The Kyaukphyu deep water port and SEZ, discussed below, is one of the signature projects, backed by successive Myanmar governments, but proceeding slowly in the face of the perfect storm of challenges presented by Myanmar’s business environment. Indeed many of the BRI projects in Myanmar were proceeding slowly even before the twin crises since 2020. One reason for delay appears to be that successive Myanmar governments have taken steps to protect – or at least appear to protect - national interests in relation to major Chinese projects. There is a well-established literature on Myanmar’s agency, not only by suspending the Myitsone Dam project in the face of social and environmental risks, but also in its attempts to manage other risks, such as seeking diverse funding from international financial institutions, conducting international tenders, and proactively laying down conditions for signing BRI agreements (Sheng, 2018; Lo, 2019; Nan, 2019).

The question of China’s influence in Myanmar is further complicated by the contemporary crises. China’s Foreign Minister, Wang Yi, was the first international visitor to Myanmar following the NLD’s landslide win at the November 2020 election, pledging support for the new government, for Myanmar’s faltering peace process and urging progress on Myanmar’s BRI projects, including reaching agreement on a feasibility study for a 650-kilometre rail link between Kyaukphyu and Mandalay (Zhou, 2021). However only weeks later, on February 1, 2021, the Tatmadaw seized power, pushing Myanmar into deeper crisis, with arbitrary detention of elected government leaders, deployment of surveillance technologies imported from multiple countries (Ortega, 2021) and deadly attacks on civilians still taking place at the time of writing. The crisis inflamed widespread anti-Chinese sentiment, with widely circulating (but unsubstantiated) rumours of Chinese support for the military and with fires at scores of Chinese factories (Bloomberg & Reuters, 2021). As in the past, sanctions by advanced economies appear unlikely to influence events, other than to enhance the attractiveness of China as an economic partner for Myanmar (Selth, 2020). China itself has consistently opposed sanctions and urged a favourable external environment as more likely to encourage domestic political reconciliation (Ng, 2021), publicly continuing to support a political settlement to resume the democratic transformation process, pursuing engagement with both the military and representatives of the elected, but overthrown, government (Ministry of Foreign Affairs, 2021; Reuters, 2021). Although it is difficult to assess the short-term effects of the crisis on the projects in the China Myanmar Economic Corridor, it would appear likely the military takeover may further compound delays to some BRI projects and may yet result in further renegotiations of terms, although it is too early to assess.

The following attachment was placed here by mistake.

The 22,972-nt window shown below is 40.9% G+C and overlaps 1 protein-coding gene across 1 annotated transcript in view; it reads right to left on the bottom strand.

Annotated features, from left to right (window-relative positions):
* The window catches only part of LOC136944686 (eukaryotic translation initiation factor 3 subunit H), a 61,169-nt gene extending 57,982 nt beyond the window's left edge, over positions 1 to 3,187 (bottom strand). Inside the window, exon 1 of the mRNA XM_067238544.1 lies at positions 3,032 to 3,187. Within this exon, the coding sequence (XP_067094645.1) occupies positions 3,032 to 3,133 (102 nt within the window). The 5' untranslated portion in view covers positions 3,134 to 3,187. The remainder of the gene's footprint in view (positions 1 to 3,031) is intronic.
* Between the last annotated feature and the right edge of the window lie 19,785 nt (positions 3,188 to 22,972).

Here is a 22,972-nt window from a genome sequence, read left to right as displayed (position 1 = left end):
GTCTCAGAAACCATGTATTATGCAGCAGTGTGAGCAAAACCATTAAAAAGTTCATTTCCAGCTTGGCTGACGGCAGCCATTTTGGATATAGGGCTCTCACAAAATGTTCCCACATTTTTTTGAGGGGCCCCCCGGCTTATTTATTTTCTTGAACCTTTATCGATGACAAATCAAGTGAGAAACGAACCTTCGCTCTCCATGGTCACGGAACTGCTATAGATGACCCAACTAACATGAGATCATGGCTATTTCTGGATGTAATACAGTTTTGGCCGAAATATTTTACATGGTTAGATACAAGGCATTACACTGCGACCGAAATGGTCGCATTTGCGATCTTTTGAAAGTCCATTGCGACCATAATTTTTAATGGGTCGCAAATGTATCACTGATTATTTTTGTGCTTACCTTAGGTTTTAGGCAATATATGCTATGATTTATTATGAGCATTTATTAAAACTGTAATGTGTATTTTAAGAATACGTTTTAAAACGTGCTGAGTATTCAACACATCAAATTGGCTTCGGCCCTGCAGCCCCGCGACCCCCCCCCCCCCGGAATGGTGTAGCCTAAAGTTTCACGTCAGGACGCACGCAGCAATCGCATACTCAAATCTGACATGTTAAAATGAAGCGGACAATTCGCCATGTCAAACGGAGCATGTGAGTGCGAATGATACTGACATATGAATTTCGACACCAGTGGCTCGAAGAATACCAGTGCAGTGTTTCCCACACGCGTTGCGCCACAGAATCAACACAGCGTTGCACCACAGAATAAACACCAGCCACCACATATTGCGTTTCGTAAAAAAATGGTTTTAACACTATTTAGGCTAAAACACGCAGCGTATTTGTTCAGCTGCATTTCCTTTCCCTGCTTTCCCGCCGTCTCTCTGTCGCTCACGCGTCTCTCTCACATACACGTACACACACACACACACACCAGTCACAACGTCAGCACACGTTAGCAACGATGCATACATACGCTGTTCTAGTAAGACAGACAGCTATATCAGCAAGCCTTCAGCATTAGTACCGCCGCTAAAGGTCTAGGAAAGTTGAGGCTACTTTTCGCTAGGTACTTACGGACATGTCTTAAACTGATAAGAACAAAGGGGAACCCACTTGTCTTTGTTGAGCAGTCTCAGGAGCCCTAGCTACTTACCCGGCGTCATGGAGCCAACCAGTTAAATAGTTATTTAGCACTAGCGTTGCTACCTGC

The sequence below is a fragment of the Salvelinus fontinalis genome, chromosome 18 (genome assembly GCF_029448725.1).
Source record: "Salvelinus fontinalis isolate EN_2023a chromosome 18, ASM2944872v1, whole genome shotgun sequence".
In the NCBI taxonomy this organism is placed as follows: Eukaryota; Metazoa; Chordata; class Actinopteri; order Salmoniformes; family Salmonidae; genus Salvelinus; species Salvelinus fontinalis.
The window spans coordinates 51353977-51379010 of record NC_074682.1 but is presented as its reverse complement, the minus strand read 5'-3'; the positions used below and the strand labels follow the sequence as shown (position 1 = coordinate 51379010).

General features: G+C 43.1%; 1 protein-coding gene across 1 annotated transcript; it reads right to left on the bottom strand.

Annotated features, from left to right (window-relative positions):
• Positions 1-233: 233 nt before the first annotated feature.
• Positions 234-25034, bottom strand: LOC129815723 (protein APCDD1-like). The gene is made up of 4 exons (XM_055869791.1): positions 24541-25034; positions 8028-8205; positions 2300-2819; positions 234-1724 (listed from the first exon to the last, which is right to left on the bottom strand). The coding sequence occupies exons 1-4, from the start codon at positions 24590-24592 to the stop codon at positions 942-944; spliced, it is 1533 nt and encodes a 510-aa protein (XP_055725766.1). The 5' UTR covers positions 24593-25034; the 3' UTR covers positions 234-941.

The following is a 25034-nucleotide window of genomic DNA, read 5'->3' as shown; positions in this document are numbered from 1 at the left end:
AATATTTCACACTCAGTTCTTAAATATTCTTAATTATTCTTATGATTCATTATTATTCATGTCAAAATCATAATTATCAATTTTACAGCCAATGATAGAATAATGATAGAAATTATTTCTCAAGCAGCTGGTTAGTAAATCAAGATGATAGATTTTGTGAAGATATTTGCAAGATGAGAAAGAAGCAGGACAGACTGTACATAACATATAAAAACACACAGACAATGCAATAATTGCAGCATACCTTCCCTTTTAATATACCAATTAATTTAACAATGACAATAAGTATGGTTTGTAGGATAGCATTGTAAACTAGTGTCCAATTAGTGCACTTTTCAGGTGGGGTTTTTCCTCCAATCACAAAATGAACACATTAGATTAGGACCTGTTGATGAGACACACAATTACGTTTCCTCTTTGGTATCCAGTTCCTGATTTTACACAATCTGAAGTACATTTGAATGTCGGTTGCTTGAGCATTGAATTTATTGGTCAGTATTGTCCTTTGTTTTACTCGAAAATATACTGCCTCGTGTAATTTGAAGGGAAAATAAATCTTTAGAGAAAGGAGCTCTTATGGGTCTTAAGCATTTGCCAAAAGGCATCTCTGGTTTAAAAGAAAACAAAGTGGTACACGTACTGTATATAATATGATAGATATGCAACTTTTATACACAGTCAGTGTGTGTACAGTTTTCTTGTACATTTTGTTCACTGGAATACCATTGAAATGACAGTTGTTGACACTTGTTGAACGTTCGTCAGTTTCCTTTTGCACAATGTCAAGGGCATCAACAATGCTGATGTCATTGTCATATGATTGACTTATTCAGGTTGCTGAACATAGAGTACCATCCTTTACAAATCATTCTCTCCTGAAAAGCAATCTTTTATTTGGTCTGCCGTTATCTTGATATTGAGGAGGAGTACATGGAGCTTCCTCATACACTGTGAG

Kyaukphyu Port and Special Economic Zone

In 2015 a consortium of six companies led by China’s giant state-owned enterprise CITIC Group (formerly the China International Trust Investment Corporation) won an international tender to build the Kyaukphyu project, including a deep-water port and adjacent industrial park. The project is anticipated by its proponents to host the development of industries such as oil refining, garment manufacturing and food processing, providing opportunities for economic stabilisation and growth as well as facilitating trade between Yunnan and international markets. CITIC optimistically forecasts creation of more than 100,000 local jobs each year and tax revenues of US$15 billion over its 50-year franchise period (Xinhua, 2020).

Problematically, the project is located in the conflict-plagued Rakhine State. The project has generated fears amongst local Myanmar stakeholders and it is widely discussed in the literature as featuring opaque decision making, unsustainable debt, community dislocation and threatened militarization. Security risks are ever present. Not only is Rakhine State the site of the Tatmadaw’s brutal campaign against the Rohingya population, but the oil and gas pipeline, completed in 2014, and the planned railway linking Kyaukphyu port to Yunnan Province pass through conflict-plagued areas of Northern Shan State as well.

In 2018, the Myanmar government insisted the Kyaukphyu project be scaled back from an unsustainable US$7.3 billion total cost to $1.3 billion, in the first phase, to reduce the risk of its debt to China’s Export-Import Bank, as well as renegotiating the share of the project controlled by CITIC from 85% to 70% and with 30% divided between the Myanmar government and a consortium of local firms (Kliman, et al, 2019). The Management Committee of the project, comprising all partners, agreed a framework agreement to implement international standards for environmental, social and financial sustainability. Despite Chinese statements encouraging faster implementation, little progress however appears to have been made to date apart from installation of a gas-fired power plant by Hong Kong-based V Power.